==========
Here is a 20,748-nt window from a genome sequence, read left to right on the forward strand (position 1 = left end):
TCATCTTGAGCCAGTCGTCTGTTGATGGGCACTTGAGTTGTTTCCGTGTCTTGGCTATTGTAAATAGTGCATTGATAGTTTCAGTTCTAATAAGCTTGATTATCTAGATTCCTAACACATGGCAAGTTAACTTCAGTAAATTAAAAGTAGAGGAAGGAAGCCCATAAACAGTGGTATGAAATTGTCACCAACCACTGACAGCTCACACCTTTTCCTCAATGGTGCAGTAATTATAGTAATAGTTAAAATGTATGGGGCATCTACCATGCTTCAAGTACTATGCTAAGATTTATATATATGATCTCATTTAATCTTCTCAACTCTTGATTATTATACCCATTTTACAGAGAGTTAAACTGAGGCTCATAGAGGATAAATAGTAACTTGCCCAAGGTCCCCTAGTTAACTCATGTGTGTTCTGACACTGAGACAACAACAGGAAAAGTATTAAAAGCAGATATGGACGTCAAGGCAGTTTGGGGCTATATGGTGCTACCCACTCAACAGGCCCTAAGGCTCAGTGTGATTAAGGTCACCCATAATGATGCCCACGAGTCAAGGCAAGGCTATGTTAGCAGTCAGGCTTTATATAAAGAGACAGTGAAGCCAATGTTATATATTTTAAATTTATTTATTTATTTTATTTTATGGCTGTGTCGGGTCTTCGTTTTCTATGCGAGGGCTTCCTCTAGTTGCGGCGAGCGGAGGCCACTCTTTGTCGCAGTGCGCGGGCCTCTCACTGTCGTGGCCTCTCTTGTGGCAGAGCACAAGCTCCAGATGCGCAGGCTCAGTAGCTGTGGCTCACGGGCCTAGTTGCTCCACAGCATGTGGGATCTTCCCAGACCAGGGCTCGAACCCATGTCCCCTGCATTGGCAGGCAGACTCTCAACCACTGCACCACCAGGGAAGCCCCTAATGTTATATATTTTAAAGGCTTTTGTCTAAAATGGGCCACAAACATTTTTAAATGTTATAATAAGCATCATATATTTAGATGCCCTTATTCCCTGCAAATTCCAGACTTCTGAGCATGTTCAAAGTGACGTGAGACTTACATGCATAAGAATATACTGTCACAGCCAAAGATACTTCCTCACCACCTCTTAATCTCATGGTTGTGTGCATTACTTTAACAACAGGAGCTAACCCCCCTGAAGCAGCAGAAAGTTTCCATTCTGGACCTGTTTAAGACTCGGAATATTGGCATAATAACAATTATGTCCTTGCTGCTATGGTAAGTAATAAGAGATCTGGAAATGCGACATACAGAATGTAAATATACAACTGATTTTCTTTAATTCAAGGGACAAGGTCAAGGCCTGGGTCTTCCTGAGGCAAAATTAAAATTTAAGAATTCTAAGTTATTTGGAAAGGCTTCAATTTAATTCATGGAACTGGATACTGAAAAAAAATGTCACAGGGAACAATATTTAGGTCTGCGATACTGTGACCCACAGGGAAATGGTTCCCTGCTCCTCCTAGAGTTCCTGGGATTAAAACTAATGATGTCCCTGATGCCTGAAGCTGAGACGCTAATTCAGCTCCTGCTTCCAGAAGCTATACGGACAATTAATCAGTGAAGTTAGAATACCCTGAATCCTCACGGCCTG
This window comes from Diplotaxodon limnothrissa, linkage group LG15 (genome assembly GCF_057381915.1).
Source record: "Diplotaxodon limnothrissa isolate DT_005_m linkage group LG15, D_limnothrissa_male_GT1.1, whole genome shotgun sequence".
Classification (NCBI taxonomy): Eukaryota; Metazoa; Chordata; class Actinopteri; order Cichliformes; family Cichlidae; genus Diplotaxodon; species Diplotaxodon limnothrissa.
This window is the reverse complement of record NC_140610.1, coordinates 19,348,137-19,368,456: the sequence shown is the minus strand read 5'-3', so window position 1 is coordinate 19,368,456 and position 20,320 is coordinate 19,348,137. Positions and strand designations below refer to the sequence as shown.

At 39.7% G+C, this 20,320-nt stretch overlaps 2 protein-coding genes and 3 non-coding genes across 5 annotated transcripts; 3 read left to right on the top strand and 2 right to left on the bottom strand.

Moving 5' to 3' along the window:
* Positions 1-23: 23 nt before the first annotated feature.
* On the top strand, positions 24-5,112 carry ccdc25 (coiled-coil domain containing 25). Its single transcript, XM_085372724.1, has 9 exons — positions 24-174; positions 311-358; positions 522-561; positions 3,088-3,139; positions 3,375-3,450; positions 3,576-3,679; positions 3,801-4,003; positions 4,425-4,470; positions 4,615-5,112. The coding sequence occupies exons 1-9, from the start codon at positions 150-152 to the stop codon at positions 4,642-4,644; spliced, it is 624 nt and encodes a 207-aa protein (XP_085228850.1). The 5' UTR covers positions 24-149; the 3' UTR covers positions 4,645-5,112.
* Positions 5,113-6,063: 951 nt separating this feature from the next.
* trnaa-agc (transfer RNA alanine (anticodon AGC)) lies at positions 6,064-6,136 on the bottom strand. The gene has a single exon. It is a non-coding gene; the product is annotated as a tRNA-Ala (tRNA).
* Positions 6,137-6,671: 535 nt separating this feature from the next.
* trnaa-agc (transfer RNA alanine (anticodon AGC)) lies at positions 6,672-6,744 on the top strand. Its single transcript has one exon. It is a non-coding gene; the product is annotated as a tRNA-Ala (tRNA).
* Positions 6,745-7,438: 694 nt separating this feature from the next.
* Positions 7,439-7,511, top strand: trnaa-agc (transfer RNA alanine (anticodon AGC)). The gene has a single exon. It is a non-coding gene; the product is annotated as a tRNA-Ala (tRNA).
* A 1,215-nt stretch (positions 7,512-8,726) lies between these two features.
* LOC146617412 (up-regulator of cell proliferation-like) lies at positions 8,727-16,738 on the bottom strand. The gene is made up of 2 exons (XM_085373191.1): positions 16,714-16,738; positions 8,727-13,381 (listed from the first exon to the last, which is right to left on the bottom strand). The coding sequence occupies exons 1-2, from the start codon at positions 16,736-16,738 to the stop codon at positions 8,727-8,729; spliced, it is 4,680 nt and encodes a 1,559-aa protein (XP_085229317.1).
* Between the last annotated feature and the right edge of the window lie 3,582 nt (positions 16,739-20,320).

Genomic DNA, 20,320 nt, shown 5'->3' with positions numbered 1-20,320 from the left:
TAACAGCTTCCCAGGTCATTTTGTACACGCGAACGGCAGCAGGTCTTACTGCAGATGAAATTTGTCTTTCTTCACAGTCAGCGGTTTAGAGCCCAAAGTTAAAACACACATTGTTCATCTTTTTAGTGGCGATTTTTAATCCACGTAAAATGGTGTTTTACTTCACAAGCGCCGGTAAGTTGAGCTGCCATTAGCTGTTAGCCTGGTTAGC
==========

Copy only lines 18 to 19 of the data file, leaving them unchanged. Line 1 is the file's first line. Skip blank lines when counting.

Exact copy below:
* LOC146617412 (up-regulator of cell proliferation-like) lies at positions 8,727-16,738 on the bottom strand. The gene is made up of 2 exons (XM_085373191.1): positions 16,714-16,738; positions 8,727-13,381 (listed from the first exon to the last, which is right to left on the bottom strand). The coding sequence occupies exons 1-2, from the start codon at positions 16,736-16,738 to the stop codon at positions 8,727-8,729; spliced, it is 4,680 nt and encodes a 1,559-aa protein (XP_085229317.1).
* Between the last annotated feature and the right edge of the window lie 3,582 nt (positions 16,739-20,320).